Back Society » Health » Final Trials Find Dengue Vaccine to Be Highly Effective

Final Trials Find Dengue Vaccine to Be Highly Effective

Death from dengue fever, which plagues Vietnam and other tropical regions across the globe, may soon be a thing of the past after French drug maker, Sanofi, announced that it had achieved high success rate with a new vaccine developed to combat the disease.

According to Reuters, Sanofi, which has invested more than $1.7 billion and 20 years to develop the vaccine, said “its product reduced disease cases by 60.8 percent in a large final clinical trial.”

Trails had been conducted in Africa, SE Asia and Latin America, mainly among children who are at a higher risk than adults of dying from the dengue fever.

Results differed somewhat by region admitted Nicholas Jackson, head of dengue research and development at Sanofi's vaccines unit Sanofi Pasteur:

"We're talking about different regions, different seasons, different demographics, and it's very important for a vaccine to perform consistently, so these results are extremely pleasing," he told Reuters in an interview.

Though in Asia, the drug is expected to be focused on children, it’s efficacy in reducing the most severe cases of dengue by close to 90 percent may result in wider application, perhaps among tourists.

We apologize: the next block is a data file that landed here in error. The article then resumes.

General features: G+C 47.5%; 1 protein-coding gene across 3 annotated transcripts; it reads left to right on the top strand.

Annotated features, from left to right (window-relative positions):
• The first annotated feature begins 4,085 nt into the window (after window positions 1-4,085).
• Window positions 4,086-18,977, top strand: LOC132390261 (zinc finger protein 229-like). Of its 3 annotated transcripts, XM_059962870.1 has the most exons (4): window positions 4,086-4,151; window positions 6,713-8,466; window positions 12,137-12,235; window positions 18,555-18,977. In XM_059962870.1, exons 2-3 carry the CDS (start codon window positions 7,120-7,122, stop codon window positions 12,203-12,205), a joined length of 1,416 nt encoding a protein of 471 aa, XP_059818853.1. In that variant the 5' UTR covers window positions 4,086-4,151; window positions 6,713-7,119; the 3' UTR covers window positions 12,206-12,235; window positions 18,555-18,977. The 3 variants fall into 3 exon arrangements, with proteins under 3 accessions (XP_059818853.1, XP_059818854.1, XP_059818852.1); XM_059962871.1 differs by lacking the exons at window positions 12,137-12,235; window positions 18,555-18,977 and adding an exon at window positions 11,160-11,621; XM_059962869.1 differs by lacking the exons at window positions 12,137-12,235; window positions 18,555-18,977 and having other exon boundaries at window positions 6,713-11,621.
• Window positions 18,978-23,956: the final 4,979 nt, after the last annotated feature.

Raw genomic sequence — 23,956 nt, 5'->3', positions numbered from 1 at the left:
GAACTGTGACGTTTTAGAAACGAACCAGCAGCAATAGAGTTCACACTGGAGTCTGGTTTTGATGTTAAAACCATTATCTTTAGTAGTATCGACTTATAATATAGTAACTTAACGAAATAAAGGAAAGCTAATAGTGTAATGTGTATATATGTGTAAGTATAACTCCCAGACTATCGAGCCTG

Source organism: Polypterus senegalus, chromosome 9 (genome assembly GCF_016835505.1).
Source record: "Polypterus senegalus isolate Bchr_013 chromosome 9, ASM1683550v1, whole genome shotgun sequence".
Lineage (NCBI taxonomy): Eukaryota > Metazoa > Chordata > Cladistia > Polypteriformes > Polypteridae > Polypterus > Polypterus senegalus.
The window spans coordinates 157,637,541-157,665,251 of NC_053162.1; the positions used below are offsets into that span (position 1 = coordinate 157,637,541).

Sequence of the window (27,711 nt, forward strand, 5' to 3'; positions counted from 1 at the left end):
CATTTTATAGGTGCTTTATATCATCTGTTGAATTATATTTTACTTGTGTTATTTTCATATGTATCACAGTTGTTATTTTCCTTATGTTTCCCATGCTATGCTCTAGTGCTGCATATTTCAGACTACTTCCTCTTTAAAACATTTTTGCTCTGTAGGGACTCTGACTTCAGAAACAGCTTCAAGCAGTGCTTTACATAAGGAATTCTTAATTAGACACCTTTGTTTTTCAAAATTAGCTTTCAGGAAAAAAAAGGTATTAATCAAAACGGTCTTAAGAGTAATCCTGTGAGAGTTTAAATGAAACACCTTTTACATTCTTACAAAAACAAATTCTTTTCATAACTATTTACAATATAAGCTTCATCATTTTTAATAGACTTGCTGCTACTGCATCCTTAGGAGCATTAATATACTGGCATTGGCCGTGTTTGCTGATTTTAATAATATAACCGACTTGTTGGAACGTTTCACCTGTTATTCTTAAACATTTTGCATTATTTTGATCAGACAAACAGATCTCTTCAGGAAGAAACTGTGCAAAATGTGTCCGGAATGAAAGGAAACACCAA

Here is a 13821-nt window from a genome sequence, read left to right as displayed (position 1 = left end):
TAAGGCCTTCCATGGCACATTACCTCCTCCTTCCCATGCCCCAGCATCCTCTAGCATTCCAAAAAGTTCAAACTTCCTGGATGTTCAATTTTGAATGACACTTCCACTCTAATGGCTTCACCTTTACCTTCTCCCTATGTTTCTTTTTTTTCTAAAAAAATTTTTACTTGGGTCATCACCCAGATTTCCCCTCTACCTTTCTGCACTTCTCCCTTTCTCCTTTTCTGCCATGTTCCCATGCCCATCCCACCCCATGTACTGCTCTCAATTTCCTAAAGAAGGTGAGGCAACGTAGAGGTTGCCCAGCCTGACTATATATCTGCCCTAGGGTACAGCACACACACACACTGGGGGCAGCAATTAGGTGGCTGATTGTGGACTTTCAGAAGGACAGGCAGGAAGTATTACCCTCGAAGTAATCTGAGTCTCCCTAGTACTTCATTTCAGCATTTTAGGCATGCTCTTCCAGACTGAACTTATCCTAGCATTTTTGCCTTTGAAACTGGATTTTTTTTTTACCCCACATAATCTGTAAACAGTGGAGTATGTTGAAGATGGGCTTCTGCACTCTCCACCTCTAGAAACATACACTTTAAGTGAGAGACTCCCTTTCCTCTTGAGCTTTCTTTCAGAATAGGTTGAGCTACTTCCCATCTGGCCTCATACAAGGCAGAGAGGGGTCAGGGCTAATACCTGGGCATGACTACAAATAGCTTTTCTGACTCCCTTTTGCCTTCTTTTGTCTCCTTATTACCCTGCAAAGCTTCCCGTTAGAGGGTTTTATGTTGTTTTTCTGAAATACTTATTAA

Chief Executive Chris Viehbacher said in July that Mexico, Brazil and Colombia could be the first to market the vaccine which should be up for sale by the second half of 2015.

Sanofi’s drug will not only help children in developing countries, but also to pad the company’s profits:

“Some analysts believe the three-dose vaccine could bring in 1 billion euros ($1.31 billion) a year, significantly boosting Sanofi's vaccines business, which generated sales of 3.7 billion euros in 2013.”

The vaccine has been tested in Vietnam where the disease infects 50,000 and kills 40 on average each year and has been on the rise in HCMC as of late.

Globally, dengue fever infects up to 528 million and kills 25,000 annually.

The best way to avoid dengue, however, remains avoiding mosquito bites.


Partner Content